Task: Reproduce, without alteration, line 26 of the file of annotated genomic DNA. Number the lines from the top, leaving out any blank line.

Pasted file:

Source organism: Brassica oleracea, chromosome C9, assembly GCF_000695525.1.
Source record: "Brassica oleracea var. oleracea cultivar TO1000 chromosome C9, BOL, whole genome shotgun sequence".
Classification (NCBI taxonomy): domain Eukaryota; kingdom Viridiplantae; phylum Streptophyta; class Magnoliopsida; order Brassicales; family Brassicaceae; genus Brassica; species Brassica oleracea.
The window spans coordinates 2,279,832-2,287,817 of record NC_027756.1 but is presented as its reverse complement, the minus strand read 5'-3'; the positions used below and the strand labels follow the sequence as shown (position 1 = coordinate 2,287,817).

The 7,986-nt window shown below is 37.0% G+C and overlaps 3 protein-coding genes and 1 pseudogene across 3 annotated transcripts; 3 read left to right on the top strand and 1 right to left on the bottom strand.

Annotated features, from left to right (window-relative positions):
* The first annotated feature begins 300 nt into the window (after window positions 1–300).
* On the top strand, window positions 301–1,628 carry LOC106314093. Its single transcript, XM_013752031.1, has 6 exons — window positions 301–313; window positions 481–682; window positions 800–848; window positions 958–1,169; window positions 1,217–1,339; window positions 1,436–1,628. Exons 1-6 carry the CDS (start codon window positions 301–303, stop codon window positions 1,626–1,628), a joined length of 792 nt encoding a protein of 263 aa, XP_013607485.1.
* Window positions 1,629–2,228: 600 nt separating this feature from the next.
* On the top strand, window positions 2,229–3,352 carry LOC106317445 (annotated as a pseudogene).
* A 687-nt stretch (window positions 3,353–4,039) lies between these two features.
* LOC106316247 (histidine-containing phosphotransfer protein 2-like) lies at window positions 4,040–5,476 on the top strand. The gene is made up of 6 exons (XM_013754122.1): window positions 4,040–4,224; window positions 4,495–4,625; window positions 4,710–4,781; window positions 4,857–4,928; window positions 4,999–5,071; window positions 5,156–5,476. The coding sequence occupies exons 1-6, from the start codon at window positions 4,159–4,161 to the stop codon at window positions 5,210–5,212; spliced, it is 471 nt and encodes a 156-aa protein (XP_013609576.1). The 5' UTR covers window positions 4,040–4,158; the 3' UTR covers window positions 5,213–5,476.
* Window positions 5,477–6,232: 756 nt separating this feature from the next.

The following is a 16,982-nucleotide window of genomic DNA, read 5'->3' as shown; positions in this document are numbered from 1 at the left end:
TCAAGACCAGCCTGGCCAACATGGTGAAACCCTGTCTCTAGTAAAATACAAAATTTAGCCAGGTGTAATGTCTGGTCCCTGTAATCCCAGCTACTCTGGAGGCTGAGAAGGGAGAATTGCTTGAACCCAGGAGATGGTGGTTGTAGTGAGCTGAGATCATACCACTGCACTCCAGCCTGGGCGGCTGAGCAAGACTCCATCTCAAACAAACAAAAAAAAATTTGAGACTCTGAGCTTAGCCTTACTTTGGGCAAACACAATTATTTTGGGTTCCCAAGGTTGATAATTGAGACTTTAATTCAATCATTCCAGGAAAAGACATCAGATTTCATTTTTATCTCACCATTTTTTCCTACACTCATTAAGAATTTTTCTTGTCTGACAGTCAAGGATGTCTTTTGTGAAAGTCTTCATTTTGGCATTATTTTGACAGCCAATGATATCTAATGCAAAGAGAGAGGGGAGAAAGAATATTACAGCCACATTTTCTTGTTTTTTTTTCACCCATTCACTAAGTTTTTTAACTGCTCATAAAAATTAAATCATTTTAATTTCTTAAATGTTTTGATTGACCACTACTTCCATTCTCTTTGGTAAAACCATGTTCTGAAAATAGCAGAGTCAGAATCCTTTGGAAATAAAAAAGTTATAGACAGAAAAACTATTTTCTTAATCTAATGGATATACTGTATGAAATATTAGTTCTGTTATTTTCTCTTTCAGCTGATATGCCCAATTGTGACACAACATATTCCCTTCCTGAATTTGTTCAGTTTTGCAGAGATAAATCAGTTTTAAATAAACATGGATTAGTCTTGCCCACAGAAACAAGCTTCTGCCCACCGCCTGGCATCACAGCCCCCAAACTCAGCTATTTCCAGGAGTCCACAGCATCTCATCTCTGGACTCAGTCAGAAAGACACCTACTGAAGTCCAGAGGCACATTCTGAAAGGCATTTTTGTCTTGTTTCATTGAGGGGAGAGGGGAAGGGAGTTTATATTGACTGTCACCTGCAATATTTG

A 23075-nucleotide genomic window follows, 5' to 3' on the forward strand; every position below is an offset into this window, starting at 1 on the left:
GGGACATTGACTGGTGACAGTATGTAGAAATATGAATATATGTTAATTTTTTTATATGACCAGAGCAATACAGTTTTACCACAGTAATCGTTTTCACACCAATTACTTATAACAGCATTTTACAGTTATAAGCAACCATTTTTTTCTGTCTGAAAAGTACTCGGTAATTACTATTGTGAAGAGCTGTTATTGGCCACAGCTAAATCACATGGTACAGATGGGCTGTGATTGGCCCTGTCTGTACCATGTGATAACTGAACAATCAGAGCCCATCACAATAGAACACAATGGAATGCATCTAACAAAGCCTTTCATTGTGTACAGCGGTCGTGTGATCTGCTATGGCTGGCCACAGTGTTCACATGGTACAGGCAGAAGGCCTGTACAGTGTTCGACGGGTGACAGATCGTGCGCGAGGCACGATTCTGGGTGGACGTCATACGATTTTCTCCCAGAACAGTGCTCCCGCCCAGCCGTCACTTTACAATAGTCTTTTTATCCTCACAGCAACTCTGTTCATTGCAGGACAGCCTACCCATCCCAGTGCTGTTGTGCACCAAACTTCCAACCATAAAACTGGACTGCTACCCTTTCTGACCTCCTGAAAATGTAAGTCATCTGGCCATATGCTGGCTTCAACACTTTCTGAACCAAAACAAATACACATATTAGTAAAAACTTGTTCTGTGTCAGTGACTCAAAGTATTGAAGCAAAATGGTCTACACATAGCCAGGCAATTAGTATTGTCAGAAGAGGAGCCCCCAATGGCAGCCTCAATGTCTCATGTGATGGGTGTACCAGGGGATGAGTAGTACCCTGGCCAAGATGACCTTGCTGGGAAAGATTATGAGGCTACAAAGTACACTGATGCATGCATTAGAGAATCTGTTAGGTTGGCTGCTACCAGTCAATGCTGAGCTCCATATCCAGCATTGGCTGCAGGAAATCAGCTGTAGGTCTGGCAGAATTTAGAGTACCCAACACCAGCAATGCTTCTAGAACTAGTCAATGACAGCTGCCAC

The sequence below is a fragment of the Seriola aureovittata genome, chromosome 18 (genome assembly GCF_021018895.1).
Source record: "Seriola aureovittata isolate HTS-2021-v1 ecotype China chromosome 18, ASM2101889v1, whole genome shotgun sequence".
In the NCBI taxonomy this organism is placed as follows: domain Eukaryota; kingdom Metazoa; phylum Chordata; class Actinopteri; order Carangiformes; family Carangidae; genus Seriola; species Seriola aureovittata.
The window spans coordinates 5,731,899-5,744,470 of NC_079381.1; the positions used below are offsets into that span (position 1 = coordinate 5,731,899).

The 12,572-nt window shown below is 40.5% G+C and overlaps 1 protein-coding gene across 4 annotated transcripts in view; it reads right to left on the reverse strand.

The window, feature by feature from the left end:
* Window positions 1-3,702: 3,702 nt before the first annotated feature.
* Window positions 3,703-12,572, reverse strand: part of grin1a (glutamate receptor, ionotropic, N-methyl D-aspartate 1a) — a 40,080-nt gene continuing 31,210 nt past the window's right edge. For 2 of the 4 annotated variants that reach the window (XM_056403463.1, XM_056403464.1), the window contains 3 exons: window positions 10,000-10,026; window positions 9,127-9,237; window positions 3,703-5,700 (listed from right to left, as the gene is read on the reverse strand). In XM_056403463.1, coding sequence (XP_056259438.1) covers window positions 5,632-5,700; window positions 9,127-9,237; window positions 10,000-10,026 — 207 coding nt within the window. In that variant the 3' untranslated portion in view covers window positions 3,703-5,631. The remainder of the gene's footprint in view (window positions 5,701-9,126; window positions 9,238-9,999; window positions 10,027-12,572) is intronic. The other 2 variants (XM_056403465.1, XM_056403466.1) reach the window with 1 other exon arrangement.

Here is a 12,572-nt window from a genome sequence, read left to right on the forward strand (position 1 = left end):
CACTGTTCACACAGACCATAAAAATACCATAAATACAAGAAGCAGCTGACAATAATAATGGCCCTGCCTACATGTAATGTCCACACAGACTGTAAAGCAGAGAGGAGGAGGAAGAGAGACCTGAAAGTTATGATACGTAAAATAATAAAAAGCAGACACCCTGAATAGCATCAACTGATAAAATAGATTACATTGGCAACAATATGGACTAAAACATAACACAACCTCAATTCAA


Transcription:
Here is a 12,572-nt window from a genome sequence, read left to right on the forward strand (position 1 = left end):